Gardening: Buy these products and support Breast Cancer Now

This week saw International Women's Day and today is Mother's Day, so what could be more fitting than gardening products to raise money for the UK's largest breast cancer charity?

Sunday, 11th March 2018, 9:46 am
Updated Sunday, 11th March 2018, 10:05 am
Bamboo gloves, secateurs and gardening pouch to raise cash for Breast Cancer Now. Picture by Town & Country
Bamboo gloves, secateurs and gardening pouch to raise cash for Breast Cancer Now. Picture by Town & Country

Town & Country is donating a percentage of sales from three new products to Breast Cancer Now.

The charity will receive 10 per cent from limited edition pink gloves, secateurs and a gardening pouch.


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Gardening is ideal exercise – 20-25 minutes every day, or 150 minutes of moderate physical activity a week can help reduce your risk of breast cancer, according to experts.

More than 50,000 women in the UK are diagnosed with breast cancer each year - that’s one in eight.

Head of public health and information at Breast Cancer Now, Eluned Hughes, said: “Twenty or 25 minutes of daily physical activity can reduce your risk of breast cancer and we know that this can include structured exercise as well as other every day activities, such as gardening.

“Any activity that makes you warmer, breathe harder and makes your heart beat faster counts so we would encourage women across the UK to get out and about in their garden this spring and summer.”


The gloves (£4.99) are made of bamboo, which is naturally hypoallergenic and antibacterial so is perfect for gardeners with sensitive skin. With a latex coating, these gloves offer protection against thorns.

The bypass secateurs (£7.99) have a pink cushioned, soft-grip handle and built-in safety catch, making them easy to use, even when wearing gloves, perfect for light pruning. The chrome-plated carbon steel blades can cut branches up to 2cm thick.

Finally, the gardening pouch (£12.99), in a contemporary floral design in pink and white, helps to keep tools, gloves and accessories close by.

With an extendable strap, the pouch can be clipped around the waist or hung from the shoulder. It has three pockets and the eyelet in the front pocket holds twine.

For further information about Breast Cancer Now, visit and to find out about the new products visit


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Roses will benefit from feeding with a granular rose fertiliser as they come into growth. Finish pruning established bush and standard roses as they start growing but before any leaves unfurl.

Plant strawberry runners in hanging baskets to grow in the greenhouse for summer crop.

Sow seeds in modules/pots in an unheated greenhouse: broad beans, leeks, lettuce, rocket, coriander, peas and Swiss chard. Sow sweet peppers, chillies, tomatoes, cucumbers, aubergines, celery and globe artichokes in a propagator.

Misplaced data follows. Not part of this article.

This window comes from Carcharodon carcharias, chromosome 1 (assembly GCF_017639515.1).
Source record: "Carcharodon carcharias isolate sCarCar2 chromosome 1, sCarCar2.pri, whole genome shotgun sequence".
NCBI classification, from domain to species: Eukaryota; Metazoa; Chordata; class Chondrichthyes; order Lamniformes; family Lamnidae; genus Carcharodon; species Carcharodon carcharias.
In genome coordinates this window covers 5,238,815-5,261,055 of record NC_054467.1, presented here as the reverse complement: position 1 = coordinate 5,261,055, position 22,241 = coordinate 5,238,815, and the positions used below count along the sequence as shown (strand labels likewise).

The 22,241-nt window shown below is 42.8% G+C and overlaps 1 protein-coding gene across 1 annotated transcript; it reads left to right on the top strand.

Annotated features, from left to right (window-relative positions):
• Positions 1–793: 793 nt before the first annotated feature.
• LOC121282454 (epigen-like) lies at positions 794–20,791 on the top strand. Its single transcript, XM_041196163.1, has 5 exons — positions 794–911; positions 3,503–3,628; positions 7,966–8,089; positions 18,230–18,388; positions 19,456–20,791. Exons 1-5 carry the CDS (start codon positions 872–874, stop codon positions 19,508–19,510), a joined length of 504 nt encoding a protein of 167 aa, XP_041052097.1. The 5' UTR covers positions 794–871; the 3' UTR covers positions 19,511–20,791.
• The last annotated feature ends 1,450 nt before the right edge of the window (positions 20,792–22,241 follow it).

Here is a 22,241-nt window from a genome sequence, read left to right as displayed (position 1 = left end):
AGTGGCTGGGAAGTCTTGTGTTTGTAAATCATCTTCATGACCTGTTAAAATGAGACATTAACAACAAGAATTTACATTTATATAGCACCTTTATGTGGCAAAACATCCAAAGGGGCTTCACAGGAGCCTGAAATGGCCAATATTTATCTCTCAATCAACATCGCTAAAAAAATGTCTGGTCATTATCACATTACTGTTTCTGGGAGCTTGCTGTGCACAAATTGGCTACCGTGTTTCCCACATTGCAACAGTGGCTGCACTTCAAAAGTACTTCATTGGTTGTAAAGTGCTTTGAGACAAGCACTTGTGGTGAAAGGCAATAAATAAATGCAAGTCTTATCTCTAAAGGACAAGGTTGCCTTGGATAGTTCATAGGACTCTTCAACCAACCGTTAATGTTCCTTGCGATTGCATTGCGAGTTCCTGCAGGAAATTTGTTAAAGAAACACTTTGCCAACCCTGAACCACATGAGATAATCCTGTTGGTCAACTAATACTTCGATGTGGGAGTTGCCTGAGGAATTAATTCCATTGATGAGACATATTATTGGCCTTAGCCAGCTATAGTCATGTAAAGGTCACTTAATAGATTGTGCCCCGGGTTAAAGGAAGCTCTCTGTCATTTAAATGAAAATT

Divide clumps of herbaceous perennials that you want to propagate, those that have become too large for their allotted space. Divide hostas before they come into leaf.

Repot established Agapanthus into slightly larger containers. Plant begonia and Gloxinia tubers in pots.

Prune out old stems of elder (Sambucus) to promote new growth from the base.

Plant summer-flowering bulbs, such as such as Gladioli, Tigridia, Galtonia, Eucomis, Anemone, lily and Acidanthera. Prepare the soil first, to make sure that drainage is enough to prevent the bulbs rotting.

Propagate dahlias from tubers. Pot them up in multi-purpose compost so that the old stalk is just above the surface. Water and place in a warm, light place or in a propagator. Once the fresh shoots have grown to 7.5-10cm (3-4in), cut them off with a knife. Dust the ends with hormone rooting power and push them into a pot containing cuttings compost. Place back in a propagator or plastic bag until roots appear.

Mulching with a deep layer of organic matter helps to condition the soil, suppress weed growth, insulate plant roots from temperature fluctuations, and conserves soil moisture during summer.

Feed borders with a general-purpose fertiliser, such as Growmore.

Mulch raspberries, blueberries, cranberries and lingonberries with well-rotted farmyard manure (not mushroom compost as it is too alkaline).

Untie canes of blackberries and hybrid berries that have been bundled together for winter, and train into arches before the buds burst.

Feed crops that have stood all winter, such as kale or chard.

Start preparing runner bean supports and trenches for sowing (in May) or planting out (in June).